Once we have studied Tadasana we add in Urdhva Hastasana, upward lifted hand pose, the second posture of the Sun Salutation series. When we move our arms overhead we look to see how the rest of our bodies respond. Do the ribs poke forward? Does the abdominal wall disengage? What is needed to maintain the lessons of tadasana while we add this second layer?
When this has been rectified we are ready to add the third ingredient, the sweet layers of frosting.This is made from tapas and amritas, the disciplined mind and the ambrosia of the gods. This tasty layer is also one of the trickiest to apply. If the consistency is too sticky or tacky, it will peel off the top layer of the cake. If it is too thin it won't do its job of holding the layers together. The perfect thickness can be achieved through a careful combination of self-discipline, determination, and method with surrender, playfulness, and listening.
Now that we have the three basic components of a handstand we can begin to practice:
1) Stand about 3 feet from a wall and practice the transition from Tadasana to Urdhva Hastasana while maintaining core integration.

2) Reach your hands to the floor and come into downward dog with your fingers 3 inches from the wall.

3) Re-establish urdva hastasana from your hands to your hips.

4) Walk you feet toward your hands and shift your shoulders over your wrists while looking between your hands.

5) Fire up your tapas while connecting to the soft flow of amrita.

6) Lift one leg toward the ceiling and use your lower leg as a spring. 
Practice keeping your core engaged while floating your lifted leg toward the sky.

7) Smile.

8) Keep practicing. Think about stacking your hips over your shoulders, over your wrists, like a multi-tiered cake.

9). Enjoy. Embellish your handstand with sound-effects, leg variations, and laughter!

10) Remember that some days will be more conducive to practicing handstands than others. The atmospheric conditions and the accessibility of the gods may be more generous on certain days. So, don't be discouraged. Just like baking a cake, be firm, know the quality of your ingredients, leave room for magic and whimsy, and when your practice is over, take a big ole bite and savor this delicious experience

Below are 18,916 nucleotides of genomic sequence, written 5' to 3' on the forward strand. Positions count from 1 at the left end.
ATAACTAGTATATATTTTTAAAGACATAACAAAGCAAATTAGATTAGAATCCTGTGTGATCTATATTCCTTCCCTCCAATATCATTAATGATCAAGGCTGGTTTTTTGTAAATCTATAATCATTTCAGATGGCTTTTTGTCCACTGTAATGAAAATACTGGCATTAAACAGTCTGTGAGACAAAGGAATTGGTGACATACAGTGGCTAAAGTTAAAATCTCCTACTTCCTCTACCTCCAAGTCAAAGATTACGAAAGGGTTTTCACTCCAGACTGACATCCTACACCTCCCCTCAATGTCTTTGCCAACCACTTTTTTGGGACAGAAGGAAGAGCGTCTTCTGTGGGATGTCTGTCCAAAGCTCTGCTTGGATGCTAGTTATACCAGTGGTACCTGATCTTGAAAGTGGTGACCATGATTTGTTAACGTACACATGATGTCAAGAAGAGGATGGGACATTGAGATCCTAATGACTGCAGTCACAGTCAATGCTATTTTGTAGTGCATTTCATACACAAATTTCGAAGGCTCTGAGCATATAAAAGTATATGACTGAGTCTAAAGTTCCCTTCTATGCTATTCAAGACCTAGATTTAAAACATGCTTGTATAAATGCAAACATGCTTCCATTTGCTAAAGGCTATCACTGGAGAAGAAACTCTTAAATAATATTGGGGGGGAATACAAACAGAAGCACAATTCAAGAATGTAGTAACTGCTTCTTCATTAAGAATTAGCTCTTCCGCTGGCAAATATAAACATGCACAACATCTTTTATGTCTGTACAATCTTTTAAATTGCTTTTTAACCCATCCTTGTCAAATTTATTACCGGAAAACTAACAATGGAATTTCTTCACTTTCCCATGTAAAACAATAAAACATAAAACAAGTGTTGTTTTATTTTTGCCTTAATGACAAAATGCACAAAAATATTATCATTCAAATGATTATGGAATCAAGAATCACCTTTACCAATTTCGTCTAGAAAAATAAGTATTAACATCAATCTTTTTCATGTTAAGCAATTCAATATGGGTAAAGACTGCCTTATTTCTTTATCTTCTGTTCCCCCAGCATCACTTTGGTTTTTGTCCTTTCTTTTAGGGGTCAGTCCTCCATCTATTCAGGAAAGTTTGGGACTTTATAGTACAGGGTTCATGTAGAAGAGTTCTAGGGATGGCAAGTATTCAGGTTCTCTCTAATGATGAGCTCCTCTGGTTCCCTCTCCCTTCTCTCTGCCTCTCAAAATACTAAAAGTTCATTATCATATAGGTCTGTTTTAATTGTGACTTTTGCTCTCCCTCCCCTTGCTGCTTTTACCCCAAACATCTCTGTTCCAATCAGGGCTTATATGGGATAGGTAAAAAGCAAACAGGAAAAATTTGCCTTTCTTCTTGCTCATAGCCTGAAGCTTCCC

~Ashley Litecky Elenbaas

Thursday, September 18, 2014

40 Days of Seva: No Minimum Donation for 40 Days

There are many ways an organization can give back to their community. In December of 2013 Sky House launched its Seva (a Sanskrit word meaning self-less service) Sunday program, opening all Sunday yoga classes to the public with no minimum donation. Over the last nine months we've seen such a positive response that our team of teachers and staff have decided to open the donation scale for all our yoga classes for 40 days!

This means that there is no minimum donation to take any Sky House yoga class from September 8 - October 17th.  We hope this opens the door for more people to take yoga, and for our current students to take more classes.

We love our donation model which holds space for each individual to contribute what they can. Those with more can donate more, and those with less can donate less. In the end, things always seem to balance out :)

Also, with our wedding coming up in less than 30 days (Eek! We are so excited!) we thought it would be a nice way to give back while we are receiving so much.

Class registration details are listed below. We expect classes to fill pretty early so please register early. We thank you for standing by us over the years and we hope this 40 Day gift will inspire more yoga practice and community!

Much Love,

Visit and click on our Yoga page to find the class schedule.

Tuesday, June 24, 2014

Value and Currency

Yesterday I had a wonderful conversation with Risa Garon, founder of the National Family Resiliency Center. We are working to put together a grant to bring yoga and meditation to young women who have experienced family trauma like the loss of a loved one, divorce, moving, or personal afflictions like depression, eating disorders, or anxiety. During our conversation it became evident at the heart, we are interested in helping young women re-assign value to themselves and identify their value within the context of their community.

For many young women it is a challenge to identify their value outside of what they own, and their physical features. It is our hope to help them discover their value in terms of what they can give.

The term currency comes from the Latin word "currens" which means,'a state of flowing.' On its own, gold has no value. It is only valuable when it is being traded or 'moved' from one person to another. So, to know our own value, we need to move and be moved. We must find our gifts and do something with them.